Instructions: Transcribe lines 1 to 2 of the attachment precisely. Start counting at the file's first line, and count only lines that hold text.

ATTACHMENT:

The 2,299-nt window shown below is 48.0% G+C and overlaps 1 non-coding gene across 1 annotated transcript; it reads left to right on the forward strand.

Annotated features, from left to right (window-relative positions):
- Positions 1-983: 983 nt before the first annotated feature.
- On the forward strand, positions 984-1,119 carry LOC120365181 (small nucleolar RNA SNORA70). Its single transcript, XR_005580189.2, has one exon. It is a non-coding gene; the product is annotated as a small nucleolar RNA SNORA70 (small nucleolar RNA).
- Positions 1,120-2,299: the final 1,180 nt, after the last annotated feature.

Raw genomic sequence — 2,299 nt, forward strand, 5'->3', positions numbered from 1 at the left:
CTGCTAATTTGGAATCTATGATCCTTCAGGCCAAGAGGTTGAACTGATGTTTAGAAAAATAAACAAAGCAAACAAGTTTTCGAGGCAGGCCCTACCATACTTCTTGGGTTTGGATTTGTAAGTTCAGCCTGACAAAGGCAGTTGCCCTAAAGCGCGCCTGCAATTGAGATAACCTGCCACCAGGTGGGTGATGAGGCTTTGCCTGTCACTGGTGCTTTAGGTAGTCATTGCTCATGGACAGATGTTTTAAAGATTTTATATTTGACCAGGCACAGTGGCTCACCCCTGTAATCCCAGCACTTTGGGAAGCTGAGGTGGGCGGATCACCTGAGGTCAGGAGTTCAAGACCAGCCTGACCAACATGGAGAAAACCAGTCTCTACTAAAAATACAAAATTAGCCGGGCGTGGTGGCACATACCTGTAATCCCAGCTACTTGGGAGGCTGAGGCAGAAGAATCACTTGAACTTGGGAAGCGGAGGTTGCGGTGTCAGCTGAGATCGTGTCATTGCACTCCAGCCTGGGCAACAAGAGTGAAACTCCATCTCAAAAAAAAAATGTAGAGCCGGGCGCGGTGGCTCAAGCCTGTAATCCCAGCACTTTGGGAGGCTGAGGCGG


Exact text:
The 2,299-nt window shown below is 48.0% G+C and overlaps 1 non-coding gene across 1 annotated transcript; it reads left to right on the forward strand.

Annotated features, from left to right (window-relative positions):